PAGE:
Consumers wanting to see a specific movie currently at theaters, but unable to spend the time at the theater because of a tight schedule or other reason, would be able to stop by a theater offering “Movie-to-go” discs and purchase a disc for the movie and return to their busy schedule. Consumers would then be able to watch the movie on their own time, even pausing or fast-forwarding through parts of their choosing. If consumers decided to watch the movie at the theater after purchasing a disc, they would present their receipt for that movie disc and receive a small discount on the ticket for that movie only. The theater would mark the receipt in a predetermined manner upon its presentation to the theater by the consumer to prevent another use of the receipt to receive a discount.

Parents wanting to prescreen a movie would essentially do the same as general consumers, but would receive a larger discount when they return to see the movie with their children after presenting the cashier with their receipt.

If consumers return the disc with their receipt to the theater, they would be provided one free pass to that movie. This method of recycling gives incentive for consumers to return their disc to the movie house, although not necessary, and less incentive for them to pass the disc off to a friend. The movie house would also benefit from this; by offering consumers a free pass to that movie, consumers would most likely spend money for snacks and drinks to complete their theater experience. Instead of the theater retaining the receipt, the theater could mark the receipt in a predetermined manner, as previously described.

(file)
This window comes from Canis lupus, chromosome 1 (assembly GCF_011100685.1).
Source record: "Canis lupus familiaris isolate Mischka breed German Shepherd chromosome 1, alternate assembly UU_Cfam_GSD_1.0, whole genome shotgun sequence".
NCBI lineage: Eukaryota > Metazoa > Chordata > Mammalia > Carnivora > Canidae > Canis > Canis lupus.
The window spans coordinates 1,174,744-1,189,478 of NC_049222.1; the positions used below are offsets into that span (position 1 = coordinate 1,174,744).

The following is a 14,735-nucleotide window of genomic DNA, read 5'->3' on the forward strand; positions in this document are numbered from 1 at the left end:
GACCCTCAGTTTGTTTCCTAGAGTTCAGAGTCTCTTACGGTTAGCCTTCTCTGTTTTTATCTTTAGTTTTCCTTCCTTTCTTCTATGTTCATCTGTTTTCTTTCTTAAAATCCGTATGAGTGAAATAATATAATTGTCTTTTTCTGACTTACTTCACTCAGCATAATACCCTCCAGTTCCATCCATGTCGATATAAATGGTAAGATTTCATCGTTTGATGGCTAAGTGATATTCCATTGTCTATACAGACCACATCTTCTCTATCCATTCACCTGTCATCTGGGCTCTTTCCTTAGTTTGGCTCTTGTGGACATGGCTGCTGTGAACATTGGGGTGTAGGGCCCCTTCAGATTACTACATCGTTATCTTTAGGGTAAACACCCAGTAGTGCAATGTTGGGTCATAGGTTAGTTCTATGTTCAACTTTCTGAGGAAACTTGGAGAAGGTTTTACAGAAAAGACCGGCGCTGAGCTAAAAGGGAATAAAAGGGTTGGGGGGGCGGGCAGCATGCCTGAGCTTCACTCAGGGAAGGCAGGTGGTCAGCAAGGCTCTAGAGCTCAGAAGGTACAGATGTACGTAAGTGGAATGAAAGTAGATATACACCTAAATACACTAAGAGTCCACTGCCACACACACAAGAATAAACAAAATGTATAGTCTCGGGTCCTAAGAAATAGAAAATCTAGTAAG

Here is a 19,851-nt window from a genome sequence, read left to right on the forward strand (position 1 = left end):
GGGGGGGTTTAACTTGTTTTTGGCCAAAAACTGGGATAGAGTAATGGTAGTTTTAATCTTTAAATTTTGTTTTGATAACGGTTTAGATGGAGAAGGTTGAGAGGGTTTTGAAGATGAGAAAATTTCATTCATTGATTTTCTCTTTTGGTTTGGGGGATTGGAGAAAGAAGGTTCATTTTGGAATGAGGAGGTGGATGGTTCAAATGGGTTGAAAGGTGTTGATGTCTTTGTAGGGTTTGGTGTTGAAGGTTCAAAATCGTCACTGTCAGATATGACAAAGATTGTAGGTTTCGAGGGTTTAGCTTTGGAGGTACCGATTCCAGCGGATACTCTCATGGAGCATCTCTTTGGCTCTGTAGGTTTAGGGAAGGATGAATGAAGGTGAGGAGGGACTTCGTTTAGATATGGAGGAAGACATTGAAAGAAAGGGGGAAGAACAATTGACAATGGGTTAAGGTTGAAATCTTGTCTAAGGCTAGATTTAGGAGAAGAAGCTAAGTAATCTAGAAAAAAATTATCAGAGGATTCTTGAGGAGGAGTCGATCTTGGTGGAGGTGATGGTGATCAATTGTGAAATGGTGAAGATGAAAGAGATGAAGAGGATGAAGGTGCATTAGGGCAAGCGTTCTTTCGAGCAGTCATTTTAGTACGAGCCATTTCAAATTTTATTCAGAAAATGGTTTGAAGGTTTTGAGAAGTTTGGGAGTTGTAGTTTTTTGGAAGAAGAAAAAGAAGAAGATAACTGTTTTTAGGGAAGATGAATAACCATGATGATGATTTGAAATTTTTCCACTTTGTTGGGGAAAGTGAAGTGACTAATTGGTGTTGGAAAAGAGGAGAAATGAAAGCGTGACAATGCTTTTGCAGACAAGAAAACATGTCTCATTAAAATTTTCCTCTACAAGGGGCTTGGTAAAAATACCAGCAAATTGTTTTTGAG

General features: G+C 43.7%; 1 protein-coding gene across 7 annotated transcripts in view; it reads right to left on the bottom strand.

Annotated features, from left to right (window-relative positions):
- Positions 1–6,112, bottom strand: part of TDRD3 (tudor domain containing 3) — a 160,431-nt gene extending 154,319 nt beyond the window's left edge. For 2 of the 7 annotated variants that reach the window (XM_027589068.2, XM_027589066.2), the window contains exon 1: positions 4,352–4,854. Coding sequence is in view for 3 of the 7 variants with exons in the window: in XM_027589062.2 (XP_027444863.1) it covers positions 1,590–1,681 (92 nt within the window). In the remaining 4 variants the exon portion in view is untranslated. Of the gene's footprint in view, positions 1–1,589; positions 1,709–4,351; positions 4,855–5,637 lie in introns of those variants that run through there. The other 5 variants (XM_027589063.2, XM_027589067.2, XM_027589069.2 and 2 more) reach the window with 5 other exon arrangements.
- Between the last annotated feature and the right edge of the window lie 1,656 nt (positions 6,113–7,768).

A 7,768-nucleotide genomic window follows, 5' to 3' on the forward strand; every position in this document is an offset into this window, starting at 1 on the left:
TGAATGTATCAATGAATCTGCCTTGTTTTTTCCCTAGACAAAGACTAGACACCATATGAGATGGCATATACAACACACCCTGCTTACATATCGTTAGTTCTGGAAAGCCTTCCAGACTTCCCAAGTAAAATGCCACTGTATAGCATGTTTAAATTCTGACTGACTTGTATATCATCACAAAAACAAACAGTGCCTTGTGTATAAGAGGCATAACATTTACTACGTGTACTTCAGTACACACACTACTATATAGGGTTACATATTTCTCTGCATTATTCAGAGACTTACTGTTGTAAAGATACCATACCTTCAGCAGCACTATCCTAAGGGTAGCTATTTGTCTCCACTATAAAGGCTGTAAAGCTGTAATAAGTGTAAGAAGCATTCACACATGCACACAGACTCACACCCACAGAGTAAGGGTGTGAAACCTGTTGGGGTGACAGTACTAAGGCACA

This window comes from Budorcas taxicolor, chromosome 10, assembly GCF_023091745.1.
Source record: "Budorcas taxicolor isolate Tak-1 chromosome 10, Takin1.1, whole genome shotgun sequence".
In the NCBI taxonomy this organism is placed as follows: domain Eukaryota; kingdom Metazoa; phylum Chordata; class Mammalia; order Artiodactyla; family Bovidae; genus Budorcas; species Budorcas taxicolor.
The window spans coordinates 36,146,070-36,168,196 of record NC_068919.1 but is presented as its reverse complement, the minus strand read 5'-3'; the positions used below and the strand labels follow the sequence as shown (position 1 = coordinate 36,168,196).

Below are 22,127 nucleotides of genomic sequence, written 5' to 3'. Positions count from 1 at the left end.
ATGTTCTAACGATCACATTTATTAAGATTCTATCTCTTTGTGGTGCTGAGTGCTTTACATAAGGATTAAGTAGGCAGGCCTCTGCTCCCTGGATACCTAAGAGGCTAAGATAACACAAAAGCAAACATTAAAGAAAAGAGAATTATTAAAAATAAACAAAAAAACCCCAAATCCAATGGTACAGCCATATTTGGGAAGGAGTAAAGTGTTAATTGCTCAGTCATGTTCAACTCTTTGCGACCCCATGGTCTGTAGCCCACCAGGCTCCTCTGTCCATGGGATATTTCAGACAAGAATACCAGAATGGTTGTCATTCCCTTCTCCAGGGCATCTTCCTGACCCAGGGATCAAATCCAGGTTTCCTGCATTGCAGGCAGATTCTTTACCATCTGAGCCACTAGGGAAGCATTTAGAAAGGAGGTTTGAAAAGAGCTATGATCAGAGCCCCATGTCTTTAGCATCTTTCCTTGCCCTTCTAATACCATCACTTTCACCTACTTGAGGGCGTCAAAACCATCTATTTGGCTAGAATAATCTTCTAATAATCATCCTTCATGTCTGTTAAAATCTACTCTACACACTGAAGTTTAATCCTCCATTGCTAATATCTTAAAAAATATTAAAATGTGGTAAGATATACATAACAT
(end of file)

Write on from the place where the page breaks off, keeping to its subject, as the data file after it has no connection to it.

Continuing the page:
Because these discs are of a unique size and require a specific playeer to view, the threat of copyright infringement or duplication are low as the only means to duplicate these discs would be the quality-reducing “analog loop” of running the image through a TV and out to a VCR/DVD recorder of some sort. Because the outputs for the player have yet to be firmly defined, the risk of duplication could be further lowered by using component outputs or HDMI outputs as opposed to traditional S-video or composite outputs.

The invention in its broader aspects is not limited to the specific details shown and described, and departures may be made from such details without departing from the principles of the invention and without sacrificing its chief advantages.